Please sign my petition

Beat the Heat – week 7

Evening all. I don’t really feel raring to go this week. Been busy with nothing much. Feeling happier but battling against a desire to sleep uninterrupted for 3 days. Uninterrupted sleep for 8 hours would be wonderful – I’m not asking for much.

1.       What have you done to help you achieve your goals?

Nothing specific to report. I lost another 2lb so motivation still high (she says eating a muffin). I’ve done the edging on Jack’s quilt and got that all sandwiched up so need to get it quilted this week.

2.       What have you done to make you feel fabulous?

I had this wonderful idea for me to take the kids to pick blackberries yesterday. Sadly it turned into a long and wingey trip with few blackberries. I have a secret spot over the other side of the field at the end of our road. Like and idiot I’d forgotten about the stile and couldn’t lift the buggy over. We had to stick to the main footpath and there wasn’t much left. Anyway, getting to the point, I’d planned on making a batch of bramble jelly but the pathetic amount of fruit meant this wasn’t possible. Eloise harassed me to death and we ended up making muffins which were lovely if I do say so myself. Just praying no-one finds my secret spot before I can get down there alone.

3.       If your house was on fire, and you could grab ONE thing (outside of people and your computer/laptop, they are all out) what would it be?

Does the cat count? No way I’d leave him. I also have a box under my bed where I keep all the sentimental stuff for the children – first cut of hair, umbilical clamp, hospital bands, consent forms (!) the usual things. I think I’d go with that as its easy to grab.

4.       Tell us about your blog. Treat it like a book, what’s happened so far?

It all started a bit dark when I wasn’t a happy person, trying to get my head around Samuel’s heart but things have cheered up. I’d like more creative stuff in here as well but time just doesn’t let me. I think it reflects lots of things like my life – too much going on to have a proper direction!

5.       Fun Question:  Tell an embarrassing story about yourself. No dodging.

Firstly, I keep reading that last bit as ‘no dogging’ – not sure how that reflects on me. I would just like to clarify I have no embarassing stories regarding myself and dogging.

Really do not want to share mine. It involves me, IBS, a traffic jam on the Dartford Bridge (the day we didn’t get to EuroDisney in the snow) and one of Samuel’s nappies. You can fill in the rest as you like.

Positive picture: this was emailed to me this morning. It was timed well at the start of a slightly manic week.

Martyr Complex in the NHS

Had a difficult few days at work. Nothing major, just frustration at other people and the work they create for you. I feel people are doing a poor job and then blaming us when we question that poor job.

One staff group where I work has a bit of a martyr complex. Whenever you speak to them you are given a sob story about how awful things are for them and how they can’t possibly do what you are asking.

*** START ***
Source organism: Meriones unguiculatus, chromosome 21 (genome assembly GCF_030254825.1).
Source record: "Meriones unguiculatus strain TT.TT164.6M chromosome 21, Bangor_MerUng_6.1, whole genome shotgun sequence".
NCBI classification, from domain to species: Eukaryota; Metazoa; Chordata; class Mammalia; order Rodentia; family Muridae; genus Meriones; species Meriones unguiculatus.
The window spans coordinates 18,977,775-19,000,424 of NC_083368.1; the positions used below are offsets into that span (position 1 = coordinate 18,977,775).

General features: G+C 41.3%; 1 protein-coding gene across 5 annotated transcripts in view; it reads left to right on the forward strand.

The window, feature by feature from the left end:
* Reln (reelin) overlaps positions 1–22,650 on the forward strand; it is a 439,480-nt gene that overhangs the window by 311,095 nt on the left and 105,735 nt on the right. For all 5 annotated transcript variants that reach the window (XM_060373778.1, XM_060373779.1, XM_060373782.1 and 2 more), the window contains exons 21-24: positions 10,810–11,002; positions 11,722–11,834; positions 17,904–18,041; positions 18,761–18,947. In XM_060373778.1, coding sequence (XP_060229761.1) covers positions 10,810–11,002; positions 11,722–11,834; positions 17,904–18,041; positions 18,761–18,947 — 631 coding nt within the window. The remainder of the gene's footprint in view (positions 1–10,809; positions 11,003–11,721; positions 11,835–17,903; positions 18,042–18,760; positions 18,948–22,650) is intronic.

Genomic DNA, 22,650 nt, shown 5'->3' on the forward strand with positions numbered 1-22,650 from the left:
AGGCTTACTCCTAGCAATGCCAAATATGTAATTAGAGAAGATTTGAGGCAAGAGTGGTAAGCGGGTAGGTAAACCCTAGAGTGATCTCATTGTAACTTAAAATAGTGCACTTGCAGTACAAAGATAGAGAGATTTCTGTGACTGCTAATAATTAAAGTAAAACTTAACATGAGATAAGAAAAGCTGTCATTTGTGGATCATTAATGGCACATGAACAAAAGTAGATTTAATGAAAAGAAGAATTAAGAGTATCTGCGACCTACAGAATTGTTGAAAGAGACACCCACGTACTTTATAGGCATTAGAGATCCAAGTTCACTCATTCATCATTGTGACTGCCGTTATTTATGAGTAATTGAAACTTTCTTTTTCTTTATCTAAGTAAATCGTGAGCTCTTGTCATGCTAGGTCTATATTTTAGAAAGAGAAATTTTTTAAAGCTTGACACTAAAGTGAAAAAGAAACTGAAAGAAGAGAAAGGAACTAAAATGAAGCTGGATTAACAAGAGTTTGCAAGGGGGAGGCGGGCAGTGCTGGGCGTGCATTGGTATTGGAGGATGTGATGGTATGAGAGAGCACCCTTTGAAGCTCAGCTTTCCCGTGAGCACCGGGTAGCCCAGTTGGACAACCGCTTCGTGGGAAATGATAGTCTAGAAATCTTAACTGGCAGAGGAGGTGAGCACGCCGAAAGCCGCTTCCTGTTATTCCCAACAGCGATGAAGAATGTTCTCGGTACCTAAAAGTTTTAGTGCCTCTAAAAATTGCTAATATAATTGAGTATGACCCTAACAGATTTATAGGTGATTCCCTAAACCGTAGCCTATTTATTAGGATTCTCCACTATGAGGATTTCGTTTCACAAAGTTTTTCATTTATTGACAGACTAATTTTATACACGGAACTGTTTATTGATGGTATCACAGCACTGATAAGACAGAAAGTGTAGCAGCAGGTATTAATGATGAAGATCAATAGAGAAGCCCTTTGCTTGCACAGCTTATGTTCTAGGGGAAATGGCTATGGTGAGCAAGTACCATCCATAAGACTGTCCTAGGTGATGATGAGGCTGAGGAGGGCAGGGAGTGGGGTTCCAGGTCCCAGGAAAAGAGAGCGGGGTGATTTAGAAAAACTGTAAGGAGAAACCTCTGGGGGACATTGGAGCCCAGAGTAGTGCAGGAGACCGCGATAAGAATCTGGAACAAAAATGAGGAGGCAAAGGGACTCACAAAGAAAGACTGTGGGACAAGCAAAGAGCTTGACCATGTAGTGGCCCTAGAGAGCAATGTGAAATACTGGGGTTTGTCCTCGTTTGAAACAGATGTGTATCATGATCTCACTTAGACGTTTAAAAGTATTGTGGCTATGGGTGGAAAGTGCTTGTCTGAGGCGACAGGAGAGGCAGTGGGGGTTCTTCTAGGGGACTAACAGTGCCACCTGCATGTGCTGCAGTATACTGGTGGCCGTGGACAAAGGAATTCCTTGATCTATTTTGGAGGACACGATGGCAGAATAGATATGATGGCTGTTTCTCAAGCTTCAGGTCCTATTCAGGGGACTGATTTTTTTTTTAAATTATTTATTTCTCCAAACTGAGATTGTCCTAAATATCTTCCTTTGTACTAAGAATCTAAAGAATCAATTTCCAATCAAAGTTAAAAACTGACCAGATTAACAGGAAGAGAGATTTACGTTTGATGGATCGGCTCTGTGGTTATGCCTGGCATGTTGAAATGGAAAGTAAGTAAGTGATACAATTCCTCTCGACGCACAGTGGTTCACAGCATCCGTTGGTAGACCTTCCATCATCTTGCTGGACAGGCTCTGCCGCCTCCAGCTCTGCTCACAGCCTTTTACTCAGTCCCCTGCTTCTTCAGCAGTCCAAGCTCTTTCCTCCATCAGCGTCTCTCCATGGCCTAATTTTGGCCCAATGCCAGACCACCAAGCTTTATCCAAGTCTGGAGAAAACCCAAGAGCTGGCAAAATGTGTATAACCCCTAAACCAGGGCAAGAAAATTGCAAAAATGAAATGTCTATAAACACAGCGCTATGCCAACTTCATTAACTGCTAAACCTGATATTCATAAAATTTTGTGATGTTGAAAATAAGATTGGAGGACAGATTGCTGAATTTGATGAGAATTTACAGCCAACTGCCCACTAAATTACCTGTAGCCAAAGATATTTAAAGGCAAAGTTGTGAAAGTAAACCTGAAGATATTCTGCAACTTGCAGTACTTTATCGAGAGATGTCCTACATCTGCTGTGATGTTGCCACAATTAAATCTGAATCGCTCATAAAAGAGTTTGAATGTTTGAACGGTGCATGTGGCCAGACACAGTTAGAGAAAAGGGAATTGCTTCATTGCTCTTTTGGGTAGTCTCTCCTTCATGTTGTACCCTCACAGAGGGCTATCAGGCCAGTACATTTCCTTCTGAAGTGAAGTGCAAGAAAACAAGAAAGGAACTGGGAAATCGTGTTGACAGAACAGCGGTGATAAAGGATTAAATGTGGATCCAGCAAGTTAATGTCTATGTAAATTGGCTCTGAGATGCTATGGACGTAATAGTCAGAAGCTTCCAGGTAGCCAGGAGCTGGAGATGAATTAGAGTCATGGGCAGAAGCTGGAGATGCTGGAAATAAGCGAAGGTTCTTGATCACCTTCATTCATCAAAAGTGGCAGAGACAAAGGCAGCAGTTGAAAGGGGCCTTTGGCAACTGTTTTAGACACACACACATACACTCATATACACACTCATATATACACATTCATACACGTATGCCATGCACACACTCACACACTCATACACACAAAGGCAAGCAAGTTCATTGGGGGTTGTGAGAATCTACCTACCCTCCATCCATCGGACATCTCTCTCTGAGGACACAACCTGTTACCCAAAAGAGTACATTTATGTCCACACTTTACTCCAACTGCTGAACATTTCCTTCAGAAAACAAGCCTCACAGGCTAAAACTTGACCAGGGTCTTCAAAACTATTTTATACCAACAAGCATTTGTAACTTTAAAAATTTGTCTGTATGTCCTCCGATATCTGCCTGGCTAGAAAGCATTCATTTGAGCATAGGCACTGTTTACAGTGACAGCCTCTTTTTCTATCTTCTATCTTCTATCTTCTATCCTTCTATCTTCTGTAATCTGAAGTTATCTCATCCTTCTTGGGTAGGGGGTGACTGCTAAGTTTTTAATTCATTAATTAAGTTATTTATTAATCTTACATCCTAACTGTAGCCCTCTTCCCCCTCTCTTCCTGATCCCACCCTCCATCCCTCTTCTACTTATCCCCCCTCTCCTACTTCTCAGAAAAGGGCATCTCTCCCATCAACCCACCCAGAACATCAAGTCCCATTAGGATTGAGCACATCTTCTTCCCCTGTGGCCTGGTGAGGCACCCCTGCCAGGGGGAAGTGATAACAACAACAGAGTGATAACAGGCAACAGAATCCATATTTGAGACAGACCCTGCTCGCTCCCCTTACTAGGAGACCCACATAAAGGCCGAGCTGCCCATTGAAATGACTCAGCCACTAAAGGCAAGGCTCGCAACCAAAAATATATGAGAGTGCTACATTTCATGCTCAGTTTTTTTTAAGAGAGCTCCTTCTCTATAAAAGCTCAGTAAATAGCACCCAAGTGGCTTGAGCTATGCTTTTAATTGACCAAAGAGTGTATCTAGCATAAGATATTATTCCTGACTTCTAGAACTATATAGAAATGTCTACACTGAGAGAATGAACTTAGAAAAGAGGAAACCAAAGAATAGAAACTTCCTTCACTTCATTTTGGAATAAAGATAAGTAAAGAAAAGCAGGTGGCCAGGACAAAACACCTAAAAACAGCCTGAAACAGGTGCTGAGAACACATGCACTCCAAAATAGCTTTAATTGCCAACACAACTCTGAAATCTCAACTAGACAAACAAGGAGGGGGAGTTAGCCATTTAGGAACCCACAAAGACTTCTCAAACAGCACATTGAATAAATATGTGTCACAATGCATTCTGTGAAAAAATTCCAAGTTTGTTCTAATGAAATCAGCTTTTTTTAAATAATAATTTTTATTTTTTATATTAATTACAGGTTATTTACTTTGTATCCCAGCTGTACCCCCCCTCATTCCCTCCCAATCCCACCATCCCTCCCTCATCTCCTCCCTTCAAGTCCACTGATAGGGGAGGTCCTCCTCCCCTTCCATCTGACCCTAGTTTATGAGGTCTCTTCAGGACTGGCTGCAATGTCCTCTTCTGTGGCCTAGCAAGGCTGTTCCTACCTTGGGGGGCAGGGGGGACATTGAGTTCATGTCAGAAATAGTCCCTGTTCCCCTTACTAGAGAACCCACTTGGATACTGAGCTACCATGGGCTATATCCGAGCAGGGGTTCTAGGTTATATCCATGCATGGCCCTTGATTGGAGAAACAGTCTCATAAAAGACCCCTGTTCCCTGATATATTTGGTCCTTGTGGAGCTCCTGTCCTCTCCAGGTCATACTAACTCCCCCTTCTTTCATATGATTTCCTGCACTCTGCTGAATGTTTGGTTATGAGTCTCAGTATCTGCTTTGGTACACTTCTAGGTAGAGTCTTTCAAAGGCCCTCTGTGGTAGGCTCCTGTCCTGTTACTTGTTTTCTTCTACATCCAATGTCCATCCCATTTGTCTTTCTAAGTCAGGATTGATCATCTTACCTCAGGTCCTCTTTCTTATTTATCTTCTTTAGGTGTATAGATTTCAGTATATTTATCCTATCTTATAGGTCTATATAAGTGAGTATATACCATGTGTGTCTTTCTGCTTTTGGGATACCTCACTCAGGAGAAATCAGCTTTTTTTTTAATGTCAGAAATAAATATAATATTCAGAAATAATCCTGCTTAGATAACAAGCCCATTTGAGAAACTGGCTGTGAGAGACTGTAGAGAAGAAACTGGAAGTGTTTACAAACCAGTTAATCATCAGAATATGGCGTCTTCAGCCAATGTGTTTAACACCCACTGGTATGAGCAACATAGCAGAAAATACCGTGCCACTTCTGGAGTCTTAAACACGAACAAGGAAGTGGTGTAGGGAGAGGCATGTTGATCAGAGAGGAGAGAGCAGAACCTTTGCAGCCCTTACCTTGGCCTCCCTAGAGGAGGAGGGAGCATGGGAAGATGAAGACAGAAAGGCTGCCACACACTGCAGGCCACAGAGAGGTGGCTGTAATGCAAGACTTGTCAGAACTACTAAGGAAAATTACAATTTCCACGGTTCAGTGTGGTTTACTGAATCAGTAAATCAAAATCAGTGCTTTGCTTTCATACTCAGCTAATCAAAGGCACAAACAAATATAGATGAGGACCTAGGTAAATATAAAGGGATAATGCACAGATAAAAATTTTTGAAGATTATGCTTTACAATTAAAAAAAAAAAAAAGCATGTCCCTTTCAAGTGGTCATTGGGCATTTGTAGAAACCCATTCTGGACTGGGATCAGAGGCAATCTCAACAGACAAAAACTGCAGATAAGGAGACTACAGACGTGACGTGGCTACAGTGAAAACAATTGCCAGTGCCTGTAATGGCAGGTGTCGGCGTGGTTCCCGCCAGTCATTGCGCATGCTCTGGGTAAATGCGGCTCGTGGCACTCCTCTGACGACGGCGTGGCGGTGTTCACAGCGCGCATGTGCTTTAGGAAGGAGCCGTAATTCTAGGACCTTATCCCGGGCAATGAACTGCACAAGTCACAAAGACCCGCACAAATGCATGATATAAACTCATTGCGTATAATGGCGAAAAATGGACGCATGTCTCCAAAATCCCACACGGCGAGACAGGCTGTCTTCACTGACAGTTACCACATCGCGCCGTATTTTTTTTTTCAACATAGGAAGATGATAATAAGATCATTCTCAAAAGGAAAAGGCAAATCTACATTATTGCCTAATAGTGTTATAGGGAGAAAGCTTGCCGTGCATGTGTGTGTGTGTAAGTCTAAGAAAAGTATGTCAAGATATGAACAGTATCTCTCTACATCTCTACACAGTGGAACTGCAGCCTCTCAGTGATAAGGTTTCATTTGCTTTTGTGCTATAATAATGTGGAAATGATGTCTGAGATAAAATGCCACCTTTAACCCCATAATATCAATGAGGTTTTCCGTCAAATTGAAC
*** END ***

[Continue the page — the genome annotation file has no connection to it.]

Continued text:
I’ve defended these people for a long time and been as sympathetic and helpful as I can be. Sadly, my sympathy ran out yesterday so today my fightback started. I realised that I have worked in a department that has been understaffed for 3 years. Despite this we have improved standards of care and proactively worked to make things better. At no point have we sat back, admitted that we did a poor job and then refused to take any responsibility. It’s happening on a daily basis and I’m bored of excuses. It is also a common attitude – not just limited to a few people.

The trigger yesterday was a letter from a healthcare professional within this group of staff. A family had been let down by poor care and communication and we were blamed for part of this. A quick search through our records indicated that whenever we were involved our response had been timely and appropriate. I was really angry that my team were being blamed for doing absolutely nothing wrong.  I spoke to the person concerned and pointed out that I felt this was unfair. The response was ‘oh’.

How on earth do you get a message across to a large number of people that things are just as bad for other people? I sadly think that many nurses are socialised into believing that things are bad, will never improve so you may as well give up. My biggest complaint with this is that they use this as an excuse for delivering sloppy care.

Things have moved on in the NHS. The changes that we made were taken by our team on our own initiative. We knew that we had to adapt to survive and I think we did a really good job at it. Our latest satisfaction survey had 100% positive response to overall happiness with our service.  This is despite the fact that we are staffed at 50% of the nationally recommended levels. I’m not saying that we are perfect – we take criticism and improve things.

I do not understand how they expect things to improve if they spend all their time sitting feeling sorry for themselves and taking every suggestion for improvement as an insult and a threat.